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Improving Energy Efficiency in Thermal Oil Recovery Surface Facilities

N.M. NADELLA SNC Lavalin Inc. Summary
Thermal oil recovery methods such as Cyclic Steam Stimulation (CSS), Steam Assisted Gravity Drainage (SAGD) and In-situ Combustion are being used for recovering heavy oil and bitumen. These processes expend energy to recover oil. The process design of the surface facilities requires optimization to improve the efficiency of oil recovery by minimizing the energy consumption per barrel of oil produced. Optimization involves minimizing external energy use by heat integration. This paper discusses the unit processes and design methodology considering thermodynamic energy requirements and heat integration methods to improve energy efficiency in the surface facilities. A design case study is presented. Introduction As primary oil production declines, enhanced oil recovery (EOR) methods will be increasingly deployed. For the recovery of heavy oil and bitumen, thermal recovery methods have become standard methods of recovery. For bitumen resources in Alberta, Canada, thermal recovery and mining are the main recovery methods. Thermal oil recovery methods involve use of heat to improve the oil recovery from petroleum reservoirs. These methods are, • Hot water flood • Steam methods like CSS, SAGD, steam flood • In-situ Combustion There are several variations of the above methods1 like co-injection of solvents, gases and air as shown in Figure 1. As shown in Figure 2, 98.1% of the thermal EOR production is currently based on Steam, while 1.7% is based on in-situ combustion and 0.2% based on hot water flooding2. Surface facilities for the steam based thermal production requires steam generation plants, water treatment for boiler feed water generation, produced water recycle and wastewater treatment units in addition to well pads, gathering systems, pipelines, oil treatment, gas treatment units and other utilities and offsite units. Surface facilities for in-situ combustion methods require air compression units, steam generation on a smaller scale, produced gas treatment, oil treatment, water treatment and other utilities and offsite units. This paper discusses surface facilities for steam based oil recovery and in-situ combustion processes. The surface facilities may also include cogeneration units for electric power, sour gas treatment, sulfur recovery, carbon capture and sequestration units as part of the overall project. Therefore, the process design of surface facilities involves process integration and energy optimization to minimize overall costs of steam and/or power generation, maximize heat recovery recognizing trade-offs between capital and operating costs, and minimizing the overall waste heat loss and utility cooling or heating. Description of Surface Facilities The process units in the surface facilities for steam based thermal oil recovery and in-situ combustion are described below and compared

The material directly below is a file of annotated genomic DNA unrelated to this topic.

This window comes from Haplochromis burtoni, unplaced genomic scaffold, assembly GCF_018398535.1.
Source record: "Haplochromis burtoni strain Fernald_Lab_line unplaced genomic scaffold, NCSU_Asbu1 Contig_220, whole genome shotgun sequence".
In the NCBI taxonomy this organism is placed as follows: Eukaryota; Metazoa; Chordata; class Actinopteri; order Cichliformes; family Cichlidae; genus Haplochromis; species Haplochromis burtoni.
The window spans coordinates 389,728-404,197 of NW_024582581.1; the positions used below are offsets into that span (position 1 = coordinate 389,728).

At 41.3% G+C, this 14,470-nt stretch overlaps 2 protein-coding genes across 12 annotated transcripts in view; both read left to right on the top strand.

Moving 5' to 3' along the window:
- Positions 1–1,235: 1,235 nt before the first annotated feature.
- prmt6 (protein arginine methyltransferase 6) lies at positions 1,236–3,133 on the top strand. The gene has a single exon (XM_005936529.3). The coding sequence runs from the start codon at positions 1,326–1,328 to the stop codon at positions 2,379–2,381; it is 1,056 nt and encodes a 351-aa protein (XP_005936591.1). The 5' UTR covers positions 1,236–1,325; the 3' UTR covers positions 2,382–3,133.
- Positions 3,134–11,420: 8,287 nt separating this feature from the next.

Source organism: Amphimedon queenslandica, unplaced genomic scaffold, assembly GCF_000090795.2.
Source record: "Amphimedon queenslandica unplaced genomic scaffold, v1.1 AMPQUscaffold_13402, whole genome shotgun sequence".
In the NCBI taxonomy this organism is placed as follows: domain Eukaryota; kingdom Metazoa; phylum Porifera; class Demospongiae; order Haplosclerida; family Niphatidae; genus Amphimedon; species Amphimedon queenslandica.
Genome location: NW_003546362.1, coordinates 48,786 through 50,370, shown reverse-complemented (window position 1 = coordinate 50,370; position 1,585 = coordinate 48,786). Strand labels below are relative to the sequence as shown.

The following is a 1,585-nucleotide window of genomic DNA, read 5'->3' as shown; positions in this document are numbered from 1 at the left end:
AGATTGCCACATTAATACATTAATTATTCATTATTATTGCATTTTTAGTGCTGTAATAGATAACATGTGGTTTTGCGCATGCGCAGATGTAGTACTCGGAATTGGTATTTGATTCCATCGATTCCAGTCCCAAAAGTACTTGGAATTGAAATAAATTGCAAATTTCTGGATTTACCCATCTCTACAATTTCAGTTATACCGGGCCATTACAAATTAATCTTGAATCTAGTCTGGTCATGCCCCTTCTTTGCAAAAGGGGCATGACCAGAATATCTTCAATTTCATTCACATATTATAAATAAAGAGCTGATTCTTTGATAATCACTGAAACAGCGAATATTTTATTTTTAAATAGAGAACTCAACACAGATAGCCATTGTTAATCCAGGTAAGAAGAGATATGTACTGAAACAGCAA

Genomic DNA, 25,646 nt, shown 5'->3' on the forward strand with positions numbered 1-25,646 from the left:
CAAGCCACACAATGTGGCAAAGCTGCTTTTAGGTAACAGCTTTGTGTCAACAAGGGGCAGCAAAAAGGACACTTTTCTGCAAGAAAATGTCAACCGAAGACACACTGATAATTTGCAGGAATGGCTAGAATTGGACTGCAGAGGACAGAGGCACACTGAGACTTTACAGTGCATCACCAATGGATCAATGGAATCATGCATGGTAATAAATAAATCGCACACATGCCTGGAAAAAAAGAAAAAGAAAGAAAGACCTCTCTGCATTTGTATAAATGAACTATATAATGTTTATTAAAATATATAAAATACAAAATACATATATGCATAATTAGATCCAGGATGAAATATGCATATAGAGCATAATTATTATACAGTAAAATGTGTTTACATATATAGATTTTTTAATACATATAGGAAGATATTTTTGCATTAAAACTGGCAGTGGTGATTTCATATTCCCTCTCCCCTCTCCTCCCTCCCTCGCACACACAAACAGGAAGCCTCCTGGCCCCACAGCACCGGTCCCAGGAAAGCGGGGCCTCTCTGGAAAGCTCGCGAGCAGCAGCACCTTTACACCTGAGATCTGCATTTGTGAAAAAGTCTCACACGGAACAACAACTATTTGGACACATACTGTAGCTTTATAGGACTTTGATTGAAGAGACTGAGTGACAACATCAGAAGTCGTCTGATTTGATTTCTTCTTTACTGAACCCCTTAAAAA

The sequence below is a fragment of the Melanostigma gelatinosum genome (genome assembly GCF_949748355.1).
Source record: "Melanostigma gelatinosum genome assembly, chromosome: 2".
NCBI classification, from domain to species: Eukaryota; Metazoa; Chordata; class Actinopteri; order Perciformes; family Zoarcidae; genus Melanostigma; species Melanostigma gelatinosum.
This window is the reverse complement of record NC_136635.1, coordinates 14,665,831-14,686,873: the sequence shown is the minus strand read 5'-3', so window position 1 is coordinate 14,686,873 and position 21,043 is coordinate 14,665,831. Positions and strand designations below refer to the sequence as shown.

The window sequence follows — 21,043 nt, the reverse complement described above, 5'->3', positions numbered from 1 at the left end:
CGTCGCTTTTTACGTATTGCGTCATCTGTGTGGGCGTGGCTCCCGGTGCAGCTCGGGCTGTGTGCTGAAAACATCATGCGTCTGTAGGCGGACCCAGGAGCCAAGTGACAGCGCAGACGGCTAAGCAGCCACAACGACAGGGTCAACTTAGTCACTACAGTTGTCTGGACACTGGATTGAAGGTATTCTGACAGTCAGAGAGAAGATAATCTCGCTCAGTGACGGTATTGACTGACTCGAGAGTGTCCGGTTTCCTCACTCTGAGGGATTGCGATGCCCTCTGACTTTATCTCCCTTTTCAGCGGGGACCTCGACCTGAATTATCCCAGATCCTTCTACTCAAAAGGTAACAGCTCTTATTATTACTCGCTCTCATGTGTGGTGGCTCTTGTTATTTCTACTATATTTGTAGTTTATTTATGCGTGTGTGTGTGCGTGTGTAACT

Main process units in such surface facilities are shown in Figure 3. energy consumed in the form of fuel for steam generation. produced water de-oiling. well-head operating conditions. These options are listed in Table 1 column 3. Steam Based Thermal Facilities Steam based thermal processes like CSS. In such cases. steam and power co-generation. sulfur recovery. The produced fluids are sent directly to the Central Plant if the well pads are located close by. Steam generation consumes major amount of energy in the steam based processes while air compression requires the most energy for in-situ combustion processes at the surface facilities. If the well pads are located far from the Central Plant. campsites and other infrastructure facilities will be required depending on the project location. If the well pads are located far from the Central Plant. The surface facilities for in-situ combustion also consist of the following main process units. air compression. gas separation. Currently. product storage and pumping. The process selection will be done during the conceptual phase of the project. requirements and availability of diluent. The produced fluids are sent directly to the Central Plant if the well pads are located close by. electricity for moving . utilities and off-sites. There are several process options for each unit of the surface facilities. SAGD or steam flood have very similar surface facilities. steam generation. This design will be refined through detailed engineering phases. The process units are oil processing. comparison of the capital and operating costs for different processes will enable selection of the economic design for the surface facilities. There are several process options for each unit of the surface facilities. In-situ Combustion Surface Facilities The main surface process units for In-situ combustion are shown in Figure 4. column 2. There will be more than one process option that may be suitable for the given design conditions. free 2 water knockout. wastewater treatment. air and steam distribution and control. intermediate pumping stations may be required. The Central Plant consists of oil processing. Currently the design capacity of the in-situ combustion projects is less than 10. Central Plant may be combined with well pad if there is only one well pad in the facility. Central Plant may be combined with well pad if there is only one well pad in the facility. The surface facilities consist of the following main process units. Energy Consumption Energy is consumed in the thermal oil recovery surface facilities to generate steam or compress air to support the oil recovery from the reservoir. In this paper. In addition. well testing and gathering systems. • Well Pad facilities • Pump Stations • Central Plant and • Pipelines Well pad facilities include well controls. steam distribution and control. the CSS and SAGD surface facilities are being designed for capacities of 5. Surface Facility Process Selection The process option for each of the surface units is selected based on the overall economics for the project and are linked to factors like production capacity.000 barrels/day of oil production. produced water de-oiling. These options are listed in Table 1.000 barrels/day. sour gas treatment. product storage and pumping. intermediate pumping stations may be required. water treatment. Alternatively. Alternatively. production control.000 barrels/day to 100.in Table 1. water treatment. sales oil quality etc. sour gas handling. • Well Pad facilities • Pump Stations • Central Plant and • Pipelines Well pad facilities include well controls. de-sanding and emulsion pumping. utilities and off-sites. production control.